Sunday, January 12, 2014

The spaces between the words {poetry}

I've always found poetry to be bland. There, I said it. Robert Frost, Emily Dickinson, Walt Whitman: although these are all well-known, "good" poets, my exposure to poetry had always been in the form of memorizing poetry for school or from an anthology of "Great American Women Poets"; that is to say, unsettlingly bland. I'd never really understood their poetry, and so it felt impersonal, meaningless.

This past year, poetry changed for me. I read the daily poems on Poetry Daily, and browsed poets by subject on I listened to extremely awesome spoken-word artists. I tried to find a poem to recite for Speech (I'm in the Poetry category), something that I'd truly enjoy remembering. I read young poets' writing, like Peter LaBerge and Alicia Lai (seriously, go look them up, as they are epic). I began to love the poetry of poets such as Carmen Giménez Smith and Jorie Graham.

I internalized their poetry, read them over and over until they took on a meaning for me, until they embodied the listless minutes waiting for class to end, the ebb and flow of students rushing down the green-linoleum halls. Furthermore, as a Reader at Polyphony HS, I analyzed the poetry's inner workings, the tenuous -precarious- ligaments pulling together the poem, giving it structure and meaning.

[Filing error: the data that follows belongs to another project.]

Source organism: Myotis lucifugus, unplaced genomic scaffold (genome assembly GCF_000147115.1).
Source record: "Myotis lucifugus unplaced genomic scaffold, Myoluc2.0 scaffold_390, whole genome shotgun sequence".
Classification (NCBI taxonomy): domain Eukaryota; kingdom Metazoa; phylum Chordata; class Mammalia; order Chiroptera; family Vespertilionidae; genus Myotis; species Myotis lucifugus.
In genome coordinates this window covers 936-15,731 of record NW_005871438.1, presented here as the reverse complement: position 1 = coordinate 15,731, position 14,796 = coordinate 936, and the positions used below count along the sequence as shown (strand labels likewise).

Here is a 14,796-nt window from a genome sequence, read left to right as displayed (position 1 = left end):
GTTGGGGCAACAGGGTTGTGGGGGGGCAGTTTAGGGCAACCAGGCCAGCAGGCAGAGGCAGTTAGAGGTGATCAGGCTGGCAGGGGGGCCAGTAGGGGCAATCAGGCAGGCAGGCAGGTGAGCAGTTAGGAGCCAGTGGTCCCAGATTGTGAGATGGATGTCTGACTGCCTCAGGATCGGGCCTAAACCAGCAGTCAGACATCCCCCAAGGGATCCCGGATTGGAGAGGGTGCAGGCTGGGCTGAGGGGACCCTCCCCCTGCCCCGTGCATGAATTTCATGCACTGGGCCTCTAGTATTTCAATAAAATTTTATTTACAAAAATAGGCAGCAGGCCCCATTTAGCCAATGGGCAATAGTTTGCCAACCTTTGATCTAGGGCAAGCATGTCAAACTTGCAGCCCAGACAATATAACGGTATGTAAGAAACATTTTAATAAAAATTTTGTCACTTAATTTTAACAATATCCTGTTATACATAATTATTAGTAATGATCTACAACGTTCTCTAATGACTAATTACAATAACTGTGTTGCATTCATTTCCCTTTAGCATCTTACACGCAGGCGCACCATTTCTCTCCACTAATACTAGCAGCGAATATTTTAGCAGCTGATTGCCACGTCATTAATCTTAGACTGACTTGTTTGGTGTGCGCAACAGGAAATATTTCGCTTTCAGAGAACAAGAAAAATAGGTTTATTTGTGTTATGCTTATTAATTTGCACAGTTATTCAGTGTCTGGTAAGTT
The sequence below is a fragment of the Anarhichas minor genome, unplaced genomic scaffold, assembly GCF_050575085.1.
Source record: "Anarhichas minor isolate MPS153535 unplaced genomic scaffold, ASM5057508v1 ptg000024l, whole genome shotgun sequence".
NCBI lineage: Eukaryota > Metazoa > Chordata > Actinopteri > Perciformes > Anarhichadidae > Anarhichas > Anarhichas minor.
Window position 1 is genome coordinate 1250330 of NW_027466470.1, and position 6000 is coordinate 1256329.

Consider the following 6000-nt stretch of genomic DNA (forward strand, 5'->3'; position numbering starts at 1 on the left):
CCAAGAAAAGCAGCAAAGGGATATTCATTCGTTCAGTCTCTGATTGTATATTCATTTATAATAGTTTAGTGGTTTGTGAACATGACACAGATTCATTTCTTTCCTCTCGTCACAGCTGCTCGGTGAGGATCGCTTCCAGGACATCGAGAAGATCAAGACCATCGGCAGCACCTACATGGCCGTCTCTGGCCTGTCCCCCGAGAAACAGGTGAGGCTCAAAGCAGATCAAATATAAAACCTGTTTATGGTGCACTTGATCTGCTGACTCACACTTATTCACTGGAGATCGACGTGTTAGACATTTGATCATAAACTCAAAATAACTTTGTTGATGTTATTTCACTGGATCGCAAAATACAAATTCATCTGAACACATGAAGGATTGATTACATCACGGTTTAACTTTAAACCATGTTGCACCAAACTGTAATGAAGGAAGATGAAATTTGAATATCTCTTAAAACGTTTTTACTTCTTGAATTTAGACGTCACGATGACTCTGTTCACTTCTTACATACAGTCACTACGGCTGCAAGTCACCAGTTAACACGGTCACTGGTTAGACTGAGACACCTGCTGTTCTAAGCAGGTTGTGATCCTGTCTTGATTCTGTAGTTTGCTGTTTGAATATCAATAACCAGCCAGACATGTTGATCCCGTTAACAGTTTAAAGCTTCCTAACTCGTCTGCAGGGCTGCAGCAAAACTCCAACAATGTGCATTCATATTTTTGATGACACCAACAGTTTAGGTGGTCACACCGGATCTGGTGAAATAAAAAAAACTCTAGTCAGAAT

Poetry has such a capability to embody the human experience, even more so, than prose. As such, I decided that I'd write a poem every day, as a challenge. Only a few days in, I'm already scrambling for topics, ways to make the mundane interesting. This means yellow Post-Its littering my bookcase, handwritten fragments tossed in jumbled lines. This means a simmering realization that I'm writing in a style that's been used for thousands of years. This means I'm attempting an exercise in  understanding, to see just how well I know -and will know- myself and the world around me. A poem tries to define a moment, a life, a consciousness, which is exactly what makes it so powerful.                

Read a poem today; better yet, write one. You might like what you find.

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